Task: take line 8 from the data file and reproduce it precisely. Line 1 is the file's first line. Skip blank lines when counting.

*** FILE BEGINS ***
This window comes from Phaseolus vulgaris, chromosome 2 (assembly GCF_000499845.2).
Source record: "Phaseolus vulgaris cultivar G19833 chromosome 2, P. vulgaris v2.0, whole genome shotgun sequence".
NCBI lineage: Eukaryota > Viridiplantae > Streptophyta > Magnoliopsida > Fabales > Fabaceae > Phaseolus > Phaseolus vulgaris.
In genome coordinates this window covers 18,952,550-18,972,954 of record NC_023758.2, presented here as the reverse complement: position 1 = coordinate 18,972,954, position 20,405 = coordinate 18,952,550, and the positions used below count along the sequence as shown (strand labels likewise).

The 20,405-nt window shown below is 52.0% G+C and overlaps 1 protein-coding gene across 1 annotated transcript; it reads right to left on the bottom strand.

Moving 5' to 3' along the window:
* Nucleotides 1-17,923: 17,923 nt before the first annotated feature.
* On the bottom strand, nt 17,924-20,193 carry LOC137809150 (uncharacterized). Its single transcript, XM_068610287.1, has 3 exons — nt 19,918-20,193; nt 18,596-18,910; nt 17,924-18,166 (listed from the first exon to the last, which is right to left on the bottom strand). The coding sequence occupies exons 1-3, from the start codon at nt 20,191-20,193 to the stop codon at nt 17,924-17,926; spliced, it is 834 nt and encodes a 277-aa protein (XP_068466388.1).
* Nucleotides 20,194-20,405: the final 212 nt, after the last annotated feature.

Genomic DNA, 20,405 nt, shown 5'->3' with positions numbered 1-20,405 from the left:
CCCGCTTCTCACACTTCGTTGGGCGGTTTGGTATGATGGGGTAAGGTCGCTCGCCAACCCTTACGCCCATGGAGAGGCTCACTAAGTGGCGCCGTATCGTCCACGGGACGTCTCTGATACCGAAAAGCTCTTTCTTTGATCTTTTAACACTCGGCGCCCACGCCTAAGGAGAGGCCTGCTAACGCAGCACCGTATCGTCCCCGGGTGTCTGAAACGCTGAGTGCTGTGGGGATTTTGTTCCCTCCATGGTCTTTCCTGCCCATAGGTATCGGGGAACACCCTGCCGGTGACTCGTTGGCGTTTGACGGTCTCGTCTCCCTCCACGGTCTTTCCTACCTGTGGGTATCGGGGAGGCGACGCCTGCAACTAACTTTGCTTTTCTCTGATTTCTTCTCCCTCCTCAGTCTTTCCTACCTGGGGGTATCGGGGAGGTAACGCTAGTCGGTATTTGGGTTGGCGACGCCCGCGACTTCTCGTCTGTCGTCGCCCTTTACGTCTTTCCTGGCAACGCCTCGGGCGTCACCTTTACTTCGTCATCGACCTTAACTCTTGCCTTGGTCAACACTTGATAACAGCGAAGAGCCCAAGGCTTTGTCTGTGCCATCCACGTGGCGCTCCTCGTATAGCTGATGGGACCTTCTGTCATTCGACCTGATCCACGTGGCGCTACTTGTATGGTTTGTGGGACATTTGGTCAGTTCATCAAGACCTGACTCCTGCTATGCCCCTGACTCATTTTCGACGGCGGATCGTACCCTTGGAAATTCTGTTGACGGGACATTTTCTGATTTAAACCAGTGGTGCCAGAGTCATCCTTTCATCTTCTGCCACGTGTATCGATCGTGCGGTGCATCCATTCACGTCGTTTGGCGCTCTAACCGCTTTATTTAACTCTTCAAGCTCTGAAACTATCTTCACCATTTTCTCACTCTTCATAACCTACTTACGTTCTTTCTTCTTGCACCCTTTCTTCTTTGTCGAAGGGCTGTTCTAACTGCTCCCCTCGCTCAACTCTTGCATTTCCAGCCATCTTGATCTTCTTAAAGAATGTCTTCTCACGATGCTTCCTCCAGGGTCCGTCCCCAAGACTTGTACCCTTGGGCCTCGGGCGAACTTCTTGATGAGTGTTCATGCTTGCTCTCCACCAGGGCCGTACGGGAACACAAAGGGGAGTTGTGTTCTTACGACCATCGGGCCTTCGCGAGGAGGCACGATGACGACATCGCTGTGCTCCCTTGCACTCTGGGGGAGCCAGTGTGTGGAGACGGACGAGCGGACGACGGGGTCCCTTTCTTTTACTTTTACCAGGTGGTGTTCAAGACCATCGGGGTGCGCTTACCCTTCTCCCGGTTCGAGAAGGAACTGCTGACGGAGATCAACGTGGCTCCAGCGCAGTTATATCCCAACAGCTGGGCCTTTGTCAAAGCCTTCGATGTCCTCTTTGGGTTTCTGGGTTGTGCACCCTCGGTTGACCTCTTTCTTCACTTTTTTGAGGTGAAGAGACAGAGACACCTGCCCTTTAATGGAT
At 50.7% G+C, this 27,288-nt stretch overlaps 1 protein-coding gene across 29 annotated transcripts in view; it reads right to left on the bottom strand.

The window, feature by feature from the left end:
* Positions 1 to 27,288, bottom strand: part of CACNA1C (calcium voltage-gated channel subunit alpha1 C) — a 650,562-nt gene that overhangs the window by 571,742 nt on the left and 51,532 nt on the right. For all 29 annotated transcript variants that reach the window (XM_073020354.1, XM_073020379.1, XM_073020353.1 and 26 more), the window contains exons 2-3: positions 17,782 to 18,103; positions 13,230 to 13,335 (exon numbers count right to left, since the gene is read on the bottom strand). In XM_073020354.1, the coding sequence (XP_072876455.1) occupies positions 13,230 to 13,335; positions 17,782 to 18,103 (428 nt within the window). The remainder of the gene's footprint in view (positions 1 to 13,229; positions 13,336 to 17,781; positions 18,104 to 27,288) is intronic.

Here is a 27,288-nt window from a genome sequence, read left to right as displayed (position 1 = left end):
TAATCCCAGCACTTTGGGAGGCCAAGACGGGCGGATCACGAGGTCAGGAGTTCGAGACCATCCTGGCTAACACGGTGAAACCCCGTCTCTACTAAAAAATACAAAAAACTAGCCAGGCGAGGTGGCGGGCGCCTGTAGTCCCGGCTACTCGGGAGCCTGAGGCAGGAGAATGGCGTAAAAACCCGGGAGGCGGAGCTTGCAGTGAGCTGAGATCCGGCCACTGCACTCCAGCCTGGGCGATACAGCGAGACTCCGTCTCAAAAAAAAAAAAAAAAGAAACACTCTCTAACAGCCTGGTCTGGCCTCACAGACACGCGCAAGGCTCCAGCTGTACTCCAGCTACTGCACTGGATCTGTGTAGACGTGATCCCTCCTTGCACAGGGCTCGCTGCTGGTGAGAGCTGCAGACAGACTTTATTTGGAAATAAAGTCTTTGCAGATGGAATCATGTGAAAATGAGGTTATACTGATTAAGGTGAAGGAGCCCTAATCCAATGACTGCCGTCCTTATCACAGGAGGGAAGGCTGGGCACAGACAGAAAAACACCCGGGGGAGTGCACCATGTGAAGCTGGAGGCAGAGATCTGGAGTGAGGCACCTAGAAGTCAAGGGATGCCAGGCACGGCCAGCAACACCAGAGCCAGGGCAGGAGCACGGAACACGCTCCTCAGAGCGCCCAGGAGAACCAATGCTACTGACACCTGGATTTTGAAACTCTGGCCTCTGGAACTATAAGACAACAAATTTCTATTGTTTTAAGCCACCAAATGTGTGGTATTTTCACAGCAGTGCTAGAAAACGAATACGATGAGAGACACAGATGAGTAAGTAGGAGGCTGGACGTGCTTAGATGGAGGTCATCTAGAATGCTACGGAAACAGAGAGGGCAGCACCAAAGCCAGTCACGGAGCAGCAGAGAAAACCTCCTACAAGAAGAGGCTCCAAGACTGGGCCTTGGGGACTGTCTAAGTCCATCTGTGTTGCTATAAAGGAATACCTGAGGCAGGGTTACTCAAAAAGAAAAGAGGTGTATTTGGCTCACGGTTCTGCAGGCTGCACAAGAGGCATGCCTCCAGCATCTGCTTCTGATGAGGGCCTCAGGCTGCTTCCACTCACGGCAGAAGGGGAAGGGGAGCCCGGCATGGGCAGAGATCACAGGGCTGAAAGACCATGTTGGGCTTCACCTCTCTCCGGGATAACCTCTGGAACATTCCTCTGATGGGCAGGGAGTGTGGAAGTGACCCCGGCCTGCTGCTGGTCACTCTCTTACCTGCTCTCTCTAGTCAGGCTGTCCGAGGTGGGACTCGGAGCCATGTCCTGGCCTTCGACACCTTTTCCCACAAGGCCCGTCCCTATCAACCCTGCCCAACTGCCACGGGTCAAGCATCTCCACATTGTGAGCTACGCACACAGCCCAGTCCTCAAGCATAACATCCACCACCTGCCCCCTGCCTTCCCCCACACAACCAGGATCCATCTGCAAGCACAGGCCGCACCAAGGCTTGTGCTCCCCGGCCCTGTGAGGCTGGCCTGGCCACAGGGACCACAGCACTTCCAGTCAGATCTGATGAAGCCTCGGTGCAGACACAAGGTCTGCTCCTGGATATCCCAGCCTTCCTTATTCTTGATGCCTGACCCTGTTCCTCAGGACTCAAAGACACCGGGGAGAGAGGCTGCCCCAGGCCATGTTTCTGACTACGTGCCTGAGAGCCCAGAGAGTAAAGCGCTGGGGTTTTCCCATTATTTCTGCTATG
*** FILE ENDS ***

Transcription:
* On the bottom strand, nt 17,924-20,193 carry LOC137809150 (uncharacterized). Its single transcript, XM_068610287.1, has 3 exons — nt 19,918-20,193; nt 18,596-18,910; nt 17,924-18,166 (listed from the first exon to the last, which is right to left on the bottom strand). The coding sequence occupies exons 1-3, from the start codon at nt 20,191-20,193 to the stop codon at nt 17,924-17,926; spliced, it is 834 nt and encodes a 277-aa protein (XP_068466388.1).